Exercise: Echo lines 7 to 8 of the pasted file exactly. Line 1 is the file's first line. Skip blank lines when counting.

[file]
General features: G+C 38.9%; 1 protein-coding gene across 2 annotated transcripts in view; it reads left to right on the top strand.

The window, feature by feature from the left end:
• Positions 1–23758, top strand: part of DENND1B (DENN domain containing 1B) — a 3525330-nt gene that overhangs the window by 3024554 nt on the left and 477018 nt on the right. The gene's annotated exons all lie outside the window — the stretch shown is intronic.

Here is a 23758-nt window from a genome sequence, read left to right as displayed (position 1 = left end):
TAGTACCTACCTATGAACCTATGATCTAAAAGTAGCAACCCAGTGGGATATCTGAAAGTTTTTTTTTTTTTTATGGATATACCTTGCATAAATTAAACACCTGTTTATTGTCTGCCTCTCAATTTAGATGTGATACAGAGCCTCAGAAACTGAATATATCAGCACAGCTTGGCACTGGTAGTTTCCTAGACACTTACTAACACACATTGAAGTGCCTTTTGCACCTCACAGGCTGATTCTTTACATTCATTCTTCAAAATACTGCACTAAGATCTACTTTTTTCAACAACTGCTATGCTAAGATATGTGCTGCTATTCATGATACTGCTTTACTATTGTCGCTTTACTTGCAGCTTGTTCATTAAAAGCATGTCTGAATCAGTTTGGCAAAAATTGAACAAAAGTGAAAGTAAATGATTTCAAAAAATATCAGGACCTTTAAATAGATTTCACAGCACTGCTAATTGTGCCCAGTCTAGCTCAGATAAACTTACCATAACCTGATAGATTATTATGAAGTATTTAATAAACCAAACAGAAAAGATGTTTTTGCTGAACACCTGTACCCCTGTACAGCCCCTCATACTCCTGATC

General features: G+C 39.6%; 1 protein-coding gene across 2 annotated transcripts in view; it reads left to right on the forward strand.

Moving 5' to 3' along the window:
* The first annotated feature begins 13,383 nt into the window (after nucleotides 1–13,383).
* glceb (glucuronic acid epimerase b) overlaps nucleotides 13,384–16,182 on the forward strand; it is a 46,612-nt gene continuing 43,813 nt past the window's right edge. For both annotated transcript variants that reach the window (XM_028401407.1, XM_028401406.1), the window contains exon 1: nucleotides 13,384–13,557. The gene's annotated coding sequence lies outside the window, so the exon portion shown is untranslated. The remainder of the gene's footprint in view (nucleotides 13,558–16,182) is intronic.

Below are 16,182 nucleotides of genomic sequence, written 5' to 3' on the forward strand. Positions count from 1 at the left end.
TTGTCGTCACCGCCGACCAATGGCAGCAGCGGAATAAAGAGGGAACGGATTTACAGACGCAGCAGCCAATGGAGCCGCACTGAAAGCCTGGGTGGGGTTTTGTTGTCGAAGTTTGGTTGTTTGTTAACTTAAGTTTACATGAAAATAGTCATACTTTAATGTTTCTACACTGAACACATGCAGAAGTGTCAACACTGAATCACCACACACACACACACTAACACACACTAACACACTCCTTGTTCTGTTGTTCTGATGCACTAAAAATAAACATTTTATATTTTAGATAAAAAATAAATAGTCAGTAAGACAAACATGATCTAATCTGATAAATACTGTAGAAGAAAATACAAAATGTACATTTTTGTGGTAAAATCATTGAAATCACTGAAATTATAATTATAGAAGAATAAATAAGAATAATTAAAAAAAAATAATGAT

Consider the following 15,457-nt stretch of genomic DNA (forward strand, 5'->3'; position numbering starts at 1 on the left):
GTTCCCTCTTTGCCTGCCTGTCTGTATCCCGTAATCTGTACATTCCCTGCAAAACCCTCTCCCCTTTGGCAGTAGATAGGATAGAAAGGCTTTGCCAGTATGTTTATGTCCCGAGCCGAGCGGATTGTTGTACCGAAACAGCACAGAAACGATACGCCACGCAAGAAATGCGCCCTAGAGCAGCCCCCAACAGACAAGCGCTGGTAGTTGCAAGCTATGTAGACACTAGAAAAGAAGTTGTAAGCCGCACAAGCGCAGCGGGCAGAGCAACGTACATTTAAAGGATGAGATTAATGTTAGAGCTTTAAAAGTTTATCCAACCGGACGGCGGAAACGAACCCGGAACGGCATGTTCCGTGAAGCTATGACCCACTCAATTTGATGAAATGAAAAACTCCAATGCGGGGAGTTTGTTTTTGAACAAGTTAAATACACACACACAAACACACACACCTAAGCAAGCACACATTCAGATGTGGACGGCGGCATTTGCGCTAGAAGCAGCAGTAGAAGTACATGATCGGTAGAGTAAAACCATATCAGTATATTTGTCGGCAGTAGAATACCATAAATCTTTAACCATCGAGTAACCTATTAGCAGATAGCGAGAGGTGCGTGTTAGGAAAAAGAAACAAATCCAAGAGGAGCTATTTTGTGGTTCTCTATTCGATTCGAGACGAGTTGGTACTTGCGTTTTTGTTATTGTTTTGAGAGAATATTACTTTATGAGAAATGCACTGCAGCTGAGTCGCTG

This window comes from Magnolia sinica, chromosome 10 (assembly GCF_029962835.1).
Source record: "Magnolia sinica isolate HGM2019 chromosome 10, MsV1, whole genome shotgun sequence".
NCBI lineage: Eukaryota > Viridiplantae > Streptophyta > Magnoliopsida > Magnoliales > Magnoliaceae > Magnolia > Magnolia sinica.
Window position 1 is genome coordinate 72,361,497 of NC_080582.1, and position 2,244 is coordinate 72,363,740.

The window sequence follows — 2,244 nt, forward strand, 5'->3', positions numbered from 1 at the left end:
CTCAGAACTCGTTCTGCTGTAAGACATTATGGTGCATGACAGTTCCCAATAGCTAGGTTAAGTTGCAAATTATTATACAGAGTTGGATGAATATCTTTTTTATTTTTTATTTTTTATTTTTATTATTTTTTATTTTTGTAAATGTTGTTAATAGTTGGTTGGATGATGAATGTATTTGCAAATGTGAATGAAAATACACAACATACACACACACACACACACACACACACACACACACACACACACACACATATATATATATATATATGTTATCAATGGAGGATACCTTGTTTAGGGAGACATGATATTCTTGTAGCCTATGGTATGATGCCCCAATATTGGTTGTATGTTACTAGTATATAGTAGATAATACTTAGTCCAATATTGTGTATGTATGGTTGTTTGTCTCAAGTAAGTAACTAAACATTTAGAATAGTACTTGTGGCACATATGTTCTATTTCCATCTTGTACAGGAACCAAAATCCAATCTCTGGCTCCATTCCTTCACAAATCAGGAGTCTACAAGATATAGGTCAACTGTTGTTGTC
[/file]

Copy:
Moving 5' to 3' along the window:
* The first annotated feature begins 13,383 nt into the window (after nucleotides 1–13,383).